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Home :: Archive :: 2008 :: February ::
A Titus Tangent of Tone
The Shakespeare Conference: SHK 19.0064  Monday, 4 February 2008

[1] 	From:	Fiebig,Jeremy <
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	Date:	Friday, 1 Feb 2008 12:46:34 -0600
	Subj:	RE: SHK 19.0058 A Titus Tangent of Tone

[2] 	From:	Larry Weiss <
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	Date:	Friday, 01 Feb 2008 14:23:44 -0500
	Subj:	Re: SHK 19.0058 A Titus Tangent of Tone

[3] 	From:	Dan Venning <
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	Date:	Friday, 1 Feb 2008 15:57:51 -0500
	Subj:	Re: SHK 19.0058 A Titus Tangent of Tone

[4] 	From:	John W. Kennedy <
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	Date:	Friday, 01 Feb 2008 17:55:04 -0500
	Subj:	Re: SHK 19.0058 A Titus Tangent of Tone

[5] 	From:	Robert Projansky <
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	Date:	Friday, 1 Feb 2008 16:33:31 -0800
	Subj:	Re: SHK 19.0058 A Titus Tangent of Tone

[6] 	From:	Joseph Egert <
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	Date:	Saturday, 2 Feb 2008 11:13:56 -0800 (PST)
	Subj:	Re: SHK 19.0058 A Titus Tangent of Tone

[7] 	From:	Kathy Dent <
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	Date:	Monday, 4 Feb 2008 13:32:29 +0000
	Subj:	RE: SHK 19.0058 A Titus Tangent of Tone

[8] 	From: 	Hardy M. Cook <
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	Date: 	Monday, February 04, 2008
	Subj: 	RE: SHK 19.0058 A Titus Tangent of Tone


[1]-----------------------------------------------------------------
From:		Fiebig,Jeremy <
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Date:		Friday, 1 Feb 2008 12:46:34 -0600
Subject: 19.0058 A Titus Tangent of Tone
Comment:	RE: SHK 19.0058 A Titus Tangent of Tone

I recall some graduate research by Jason Narvy at Mary Baldwin College's 
M.Litt program that indicated a high likelihood that Aaron (and other 
notable "Moors") in Shakespeare were not necessarily black or in black 
face. I seem to recall the implication that while not black, these 
characters were likely also not white.

[2]-----------------------------------------------------------------
From:		Larry Weiss <
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Date:		Friday, 01 Feb 2008 14:23:44 -0500
Subject: 19.0058 A Titus Tangent of Tone
Comment:	Re: SHK 19.0058 A Titus Tangent of Tone

Sure, Aaron can be played by a white man. And Titus can be played by a 
female dwarf. While we're at it, let's cast Richard Griffith as Lavinia. 
But please don't call it Shakespeare's play.

[3]-----------------------------------------------------------------
From:		Dan Venning <
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Date:		Friday, 1 Feb 2008 15:57:51 -0500
Subject: 19.0058 A Titus Tangent of Tone
Comment:	Re: SHK 19.0058 A Titus Tangent of Tone

Dear Sam:

I would argue that nothing in production "has" to be anything. A (very 
amateur, it seems) production of Titus Andronicus by the Hudson 
Shakespeare Company in 2003 cast a thin Caucasian woman as Aaron (photos 
available at 
http://hudsonshakespeare.org/Past%20Productions/titus_andronicus.htm; I 
had nothing to do with and didn't see this production). A Japanese 
production in 2004 in Saitana used Kenichi Okamoto, who isn't black 
(didn't see this one either).

However, I wouldn't argue that directors who cast a black Aaron are 
being "slavish." After all, the text does *say* he's black; he himself 
comments on it (and his own sense of alienation-and this, I think, is at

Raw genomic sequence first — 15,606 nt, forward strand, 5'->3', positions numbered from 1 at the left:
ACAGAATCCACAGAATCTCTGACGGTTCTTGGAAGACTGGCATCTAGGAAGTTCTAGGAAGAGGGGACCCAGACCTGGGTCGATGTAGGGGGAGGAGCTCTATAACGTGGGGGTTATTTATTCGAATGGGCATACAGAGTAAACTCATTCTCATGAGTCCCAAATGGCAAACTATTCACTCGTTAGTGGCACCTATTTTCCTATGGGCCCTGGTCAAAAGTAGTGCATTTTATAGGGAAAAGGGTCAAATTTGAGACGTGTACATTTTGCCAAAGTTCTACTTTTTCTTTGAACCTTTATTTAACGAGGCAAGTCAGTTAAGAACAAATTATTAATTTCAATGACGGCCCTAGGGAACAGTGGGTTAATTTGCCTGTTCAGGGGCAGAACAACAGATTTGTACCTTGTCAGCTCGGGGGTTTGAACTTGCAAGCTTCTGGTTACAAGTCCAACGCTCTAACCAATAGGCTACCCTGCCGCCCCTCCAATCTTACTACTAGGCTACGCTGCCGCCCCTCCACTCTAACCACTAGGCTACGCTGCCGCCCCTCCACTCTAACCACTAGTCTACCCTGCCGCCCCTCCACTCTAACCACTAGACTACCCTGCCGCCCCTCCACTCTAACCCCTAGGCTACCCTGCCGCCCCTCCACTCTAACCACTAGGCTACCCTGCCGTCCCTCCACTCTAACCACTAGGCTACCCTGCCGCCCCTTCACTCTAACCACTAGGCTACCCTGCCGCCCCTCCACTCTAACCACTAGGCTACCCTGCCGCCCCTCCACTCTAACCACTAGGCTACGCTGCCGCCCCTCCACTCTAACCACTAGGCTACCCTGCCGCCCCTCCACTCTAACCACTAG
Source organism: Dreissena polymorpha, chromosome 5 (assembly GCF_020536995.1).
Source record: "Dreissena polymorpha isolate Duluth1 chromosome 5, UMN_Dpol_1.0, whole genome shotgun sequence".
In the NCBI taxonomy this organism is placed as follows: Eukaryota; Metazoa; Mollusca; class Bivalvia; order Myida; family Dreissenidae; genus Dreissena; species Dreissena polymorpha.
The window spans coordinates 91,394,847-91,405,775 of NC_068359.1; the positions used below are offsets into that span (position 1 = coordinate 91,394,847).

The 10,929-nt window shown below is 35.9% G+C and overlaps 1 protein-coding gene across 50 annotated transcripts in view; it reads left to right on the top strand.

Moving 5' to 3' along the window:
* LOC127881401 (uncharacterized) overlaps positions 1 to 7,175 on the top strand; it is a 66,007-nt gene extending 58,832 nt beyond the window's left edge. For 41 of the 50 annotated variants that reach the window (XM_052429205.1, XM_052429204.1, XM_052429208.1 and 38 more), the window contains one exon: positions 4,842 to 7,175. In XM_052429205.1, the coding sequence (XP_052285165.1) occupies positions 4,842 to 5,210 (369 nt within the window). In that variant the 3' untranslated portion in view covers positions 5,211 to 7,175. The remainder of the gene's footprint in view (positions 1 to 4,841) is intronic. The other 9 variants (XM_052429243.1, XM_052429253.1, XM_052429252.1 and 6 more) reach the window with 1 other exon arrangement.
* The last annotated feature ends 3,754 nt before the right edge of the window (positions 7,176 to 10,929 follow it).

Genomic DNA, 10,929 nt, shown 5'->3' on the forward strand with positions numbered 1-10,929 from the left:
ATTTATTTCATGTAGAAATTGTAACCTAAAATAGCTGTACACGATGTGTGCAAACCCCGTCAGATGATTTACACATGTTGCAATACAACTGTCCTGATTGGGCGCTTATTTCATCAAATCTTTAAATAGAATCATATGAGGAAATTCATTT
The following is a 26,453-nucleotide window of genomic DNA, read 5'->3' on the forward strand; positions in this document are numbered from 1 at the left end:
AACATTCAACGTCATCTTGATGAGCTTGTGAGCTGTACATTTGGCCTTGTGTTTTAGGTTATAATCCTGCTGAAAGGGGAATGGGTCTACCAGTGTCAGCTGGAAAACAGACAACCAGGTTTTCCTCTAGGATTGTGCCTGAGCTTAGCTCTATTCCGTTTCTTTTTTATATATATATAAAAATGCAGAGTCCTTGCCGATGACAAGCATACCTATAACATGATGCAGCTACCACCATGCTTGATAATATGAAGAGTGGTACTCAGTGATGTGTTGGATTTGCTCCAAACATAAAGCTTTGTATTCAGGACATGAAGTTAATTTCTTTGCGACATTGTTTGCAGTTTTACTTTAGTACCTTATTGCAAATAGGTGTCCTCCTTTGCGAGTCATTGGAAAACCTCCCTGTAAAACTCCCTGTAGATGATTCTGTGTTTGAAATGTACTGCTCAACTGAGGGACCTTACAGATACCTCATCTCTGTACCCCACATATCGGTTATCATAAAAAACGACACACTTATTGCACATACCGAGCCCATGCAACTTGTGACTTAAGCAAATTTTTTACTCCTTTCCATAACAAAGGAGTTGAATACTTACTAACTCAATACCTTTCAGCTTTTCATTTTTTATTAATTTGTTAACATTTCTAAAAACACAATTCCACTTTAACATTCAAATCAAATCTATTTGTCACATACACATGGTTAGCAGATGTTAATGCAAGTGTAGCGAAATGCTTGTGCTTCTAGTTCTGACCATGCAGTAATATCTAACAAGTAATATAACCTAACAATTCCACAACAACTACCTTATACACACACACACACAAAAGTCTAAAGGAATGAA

least part of why Aaron is black in the text; he is perceived by all the 
other characters as alien, exotic, foreign, and yes, dangerous, and this 
may be part of what leads him to desire to destroy them all). It's no 
more slavish than a director's making Don Armado a Spaniard, or Richard 
III a hunchback.

Moreover, while the blackness does mark Aaron as foreign, it doesn't 
necessarily mark him as a threat. A Moorish ambassador visited London in 
1600-01 (about ten years after the play was written), and wasn't seen as 
particularly threatening as much as an attractive spectacle. 
Schoolchildren who studied Latin and Roman history would have been 
taught of the great Roman hero Scipio Africanus, who was so called 
because of the color of his skin.

I'm also not confident that Aaron is an example of "Elizabethan racism." 
He's given some of the most moving lines and scenes in the play, and is 
one of the most three-dimensional characters, although still a villain. 
Clearly modeled after Barabas in Marlowe's Jew of Malta, perhaps he, 
like Shylock (or Barabas himself, in my opinion), can be seen not as an 
*example* of outdated stereotypes and racist ideas, but as a *comment 
upon* such views, and upon the violence that can be created by 
alienation and xenophobia.

Dan Venning

[4]-----------------------------------------------------------------
From:		John W. Kennedy <
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Date:		Friday, 01 Feb 2008 17:55:04 -0500
Subject: 19.0058 A Titus Tangent of Tone
Comment:	Re: SHK 19.0058 A Titus Tangent of Tone

Sam Small <
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 >Did not the sight of a black face in Elizabethan
 >times mean foreign?

"It's not that they're wicked or naturally bad
It's knowing they're /foreign/ that makes them so mad!"

 >Apart from the few

"Few," forsooth?

 >lines (that could be altered/removed) that refer to Aaron's
 >skin tone why couldn't a white man play the part?

White men often have. (Indeed, the best Aaron I ever saw was the late 
Eric Tavares; his lapidary reading of "Zounds! ye whore, is black so 
base a hue?" still sounds in my ears after three decades.)

[5]-----------------------------------------------------------------
From:		Robert Projansky <
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Date:		Friday, 1 Feb 2008 16:33:31 -0800
Subject: 19.0058 A Titus Tangent of Tone
Comment:	Re: SHK 19.0058 A Titus Tangent of Tone

 >Does Aaron have to be black? . . .  Is this not masked
 >racism? Did not the sight of a black face in Elizabethan
 >times mean foreign? other-continental? alien? plainly, a
 >threat? Far be it from me to be politically correct but didn't
 >Shakespeare use the contemporary  prejudice that the
 >audience would have been smitten and lay it on with a
 >trowel? Apart from the few lines (that could be altered/
 >removed) that refer to Aaron's skin tone why couldn't a
 >white man play the part? My point is - do we have to project
 >Elizabethan racism on a modern, unsuspecting audience?

A: Yes, yes, yes, yes, yes, yes, yes, see below, and yes.

Doesn't the way one is treated because of one's race and culture have 
some effect on one's character and personality and how one reacts to 
such treatment? Is Aaron really an ethnically fungible character except 
for the mentions of his race?